Locklin on science

The Future ain’t what it used to be

Posted in fun, Progress by Scott Locklin on November 1, 2016

I came across this video recently. It is a think piece by the Ford motor company and a long dead electronics firm called Philco showing what the future will be like from the perspective of 1967. It’s a nice imaginative vista from a time of great technological optimism: 1967. They were close to accomplishing the moon shot, and the Mach-3 Boeing SST had only recently been announced. From the perspective of a technologist alive in those days, life could have ended up like this. The set of things people worried about technological solutions and conveniences they thought would be cool are also interesting. It is kind of sad comparing this bold imagined future (only 32 years away from when the video was made) to our actually existing shabby 1999 +17y future.  It’s 21 minutes, so if you don’t have 21 minutes to watch the whole thing, you can read my comments.

The husband of the house is an astrophysicist (working a remote day job on Mars Colonization no less) with a hobby doing … botany. He’s got a lab at home and is trying to breed a super peach with a protective tangerine skin. This is wildly unrealistic, even if they had thought of genetic engineering back then, and as far as I know, nobody is breeding crazy fruits today, let alone doing so as a hobby. Obviously nobody is colonizing Mars. Still, food and novelty was apparently considered important in 1967, so it is kind of endearing they gave the astrophysicist this kind of hobby. Most astrophysicists I know work 80 hour weeks and have hobbies like looking at youtube videos and grousing about funding levels.

home botany experiments

home botany experiments

The house of tomorrow has a central computer where all kinds of stuff is stored in its “memory banks.” There is really no reason why people distribute their data all over creation the way they do now; the future from 1967 looked a lot more sane and safe in this regard.  Memory banks and computers in this video look a lot like the computers, TVs and radios of 1967. They’re kind of cool looking, like a bit CAMAC crate or IBM mainframe.

memorybanks

memory banks of the future have lots of dip switches

The kid (single child to upper middle class parents; good prediction) seems to be homeschooled by  teaching machines. This is quite technically feasible these days, but not so many people work at home in our shabby future of 2016 that this is done regularly.

home schooling technology

home schooling technology

They chat with each other electronically. Their future used a sort of video intercom, which is a lot more interesting than our actual crummy future, where people furiously thumb-type text messages to each other from across the dinner table, rather than video calling from the other room. They also didn’t predict chatroulette.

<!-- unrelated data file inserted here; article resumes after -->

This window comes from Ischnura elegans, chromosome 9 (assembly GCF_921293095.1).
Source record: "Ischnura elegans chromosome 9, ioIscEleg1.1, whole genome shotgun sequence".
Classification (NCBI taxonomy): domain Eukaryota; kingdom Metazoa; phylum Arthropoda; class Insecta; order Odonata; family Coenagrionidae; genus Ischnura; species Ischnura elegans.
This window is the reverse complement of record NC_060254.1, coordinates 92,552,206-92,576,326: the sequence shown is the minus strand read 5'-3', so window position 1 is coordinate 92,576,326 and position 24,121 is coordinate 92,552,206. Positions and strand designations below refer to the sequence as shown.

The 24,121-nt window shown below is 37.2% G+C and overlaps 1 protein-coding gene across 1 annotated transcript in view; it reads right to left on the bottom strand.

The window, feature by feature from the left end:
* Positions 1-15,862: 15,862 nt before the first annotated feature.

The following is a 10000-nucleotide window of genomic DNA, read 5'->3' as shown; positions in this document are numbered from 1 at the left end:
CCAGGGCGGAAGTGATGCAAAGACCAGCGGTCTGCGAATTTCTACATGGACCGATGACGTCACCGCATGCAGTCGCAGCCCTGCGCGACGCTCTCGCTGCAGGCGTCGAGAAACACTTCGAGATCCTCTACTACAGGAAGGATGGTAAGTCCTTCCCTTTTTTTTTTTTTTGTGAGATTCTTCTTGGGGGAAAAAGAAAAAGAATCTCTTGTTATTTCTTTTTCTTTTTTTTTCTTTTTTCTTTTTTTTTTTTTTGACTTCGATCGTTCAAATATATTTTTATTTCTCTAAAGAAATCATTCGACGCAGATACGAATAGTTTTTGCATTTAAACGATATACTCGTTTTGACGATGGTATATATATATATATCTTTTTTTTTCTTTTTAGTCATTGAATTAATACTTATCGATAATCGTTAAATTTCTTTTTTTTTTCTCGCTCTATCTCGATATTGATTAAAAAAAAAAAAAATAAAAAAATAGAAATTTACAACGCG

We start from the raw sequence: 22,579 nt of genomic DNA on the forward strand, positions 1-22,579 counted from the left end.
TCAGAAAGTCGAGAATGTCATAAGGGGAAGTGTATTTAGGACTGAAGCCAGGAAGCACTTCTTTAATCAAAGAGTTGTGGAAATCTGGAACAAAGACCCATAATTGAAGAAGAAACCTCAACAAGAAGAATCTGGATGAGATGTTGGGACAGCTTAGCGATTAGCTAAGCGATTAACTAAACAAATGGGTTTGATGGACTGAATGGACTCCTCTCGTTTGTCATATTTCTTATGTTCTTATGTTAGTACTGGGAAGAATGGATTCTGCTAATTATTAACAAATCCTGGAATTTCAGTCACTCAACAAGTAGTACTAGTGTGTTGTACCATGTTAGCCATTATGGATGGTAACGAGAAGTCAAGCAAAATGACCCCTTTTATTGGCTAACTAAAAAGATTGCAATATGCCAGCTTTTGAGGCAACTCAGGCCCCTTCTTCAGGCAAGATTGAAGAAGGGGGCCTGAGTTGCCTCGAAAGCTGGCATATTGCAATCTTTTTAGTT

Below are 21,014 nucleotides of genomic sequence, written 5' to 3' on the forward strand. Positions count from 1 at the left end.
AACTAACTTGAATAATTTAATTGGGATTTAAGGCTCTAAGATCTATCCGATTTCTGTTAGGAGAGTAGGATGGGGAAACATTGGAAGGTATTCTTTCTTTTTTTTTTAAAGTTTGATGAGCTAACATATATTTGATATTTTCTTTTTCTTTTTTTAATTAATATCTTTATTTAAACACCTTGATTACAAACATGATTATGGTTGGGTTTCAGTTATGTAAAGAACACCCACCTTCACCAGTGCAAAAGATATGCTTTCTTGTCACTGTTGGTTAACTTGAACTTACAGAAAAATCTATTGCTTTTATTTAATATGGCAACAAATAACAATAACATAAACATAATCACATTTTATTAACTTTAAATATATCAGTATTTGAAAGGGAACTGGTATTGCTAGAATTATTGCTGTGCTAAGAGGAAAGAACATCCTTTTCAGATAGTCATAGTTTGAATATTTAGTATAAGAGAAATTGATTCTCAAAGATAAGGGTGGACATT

1967 era instant messaging

1967 era instant messaging

Dinner is pre-processed and stored in some kind of central silo which microwaves dinner for everybody, based on their nutritional requirements and how fat they’re getting; all done in less than 2 minutes. The upside to our shabby future present is people don’t like icky but futuristic seeming TV dinners as much as they did in the 60s. Our shitty future equivalent, I guess, at least in the Bay Area, we have “services” which deliver food to your house unmade, and you have a bonding experience with your significant other following the directions and making the food. Or we just go to the grocery store like they did in 1967. There are probably apps which claim to track calories for people,  but in shitty future now pretty much everyone is disgustingly fat. Oh yeah, in the future of 1967, dishwashers are obsolete; everyone throws their (seemingly perfectly reusable) plates away. Little did they know in 1967, landfills would become a political problem.

making dinner using technology

making dinner using technology

Lots of clothes in the 1967 future will be as disposable as the plates and silverware. The ones that you want to keep are ultrasound dry cleaned using a frightening closet which seems quite exposed to the rest of the house, despite shooting visible clouds of noxious chemicals all over the place. People in the 1967 future weren’t as petrified of chemicals as we are now. Frankly their self cleaning closet gives even me the creeps. I don’t even like using moth balls. Hot link to scary cleaning closet here.

In the 1967 future, the Mrs. of the household can buy stuff “online,” which was a pretty good guess. Of course, their “online” is from some kind of live video feed. The idea of a website (or a mouse or keyboard) hadn’t occurred to them yet. And the bank is also accessible through some other kind of computerized console, as is a “home post office” which I guess was a form of email. Though their email system works in cursive in this example. I am guessing that typewriter style keyboards were seen as a specialized skill in those days, and “push button” was seen as more futuristic.

Amazon shopping in the future

Amazon shopping in the future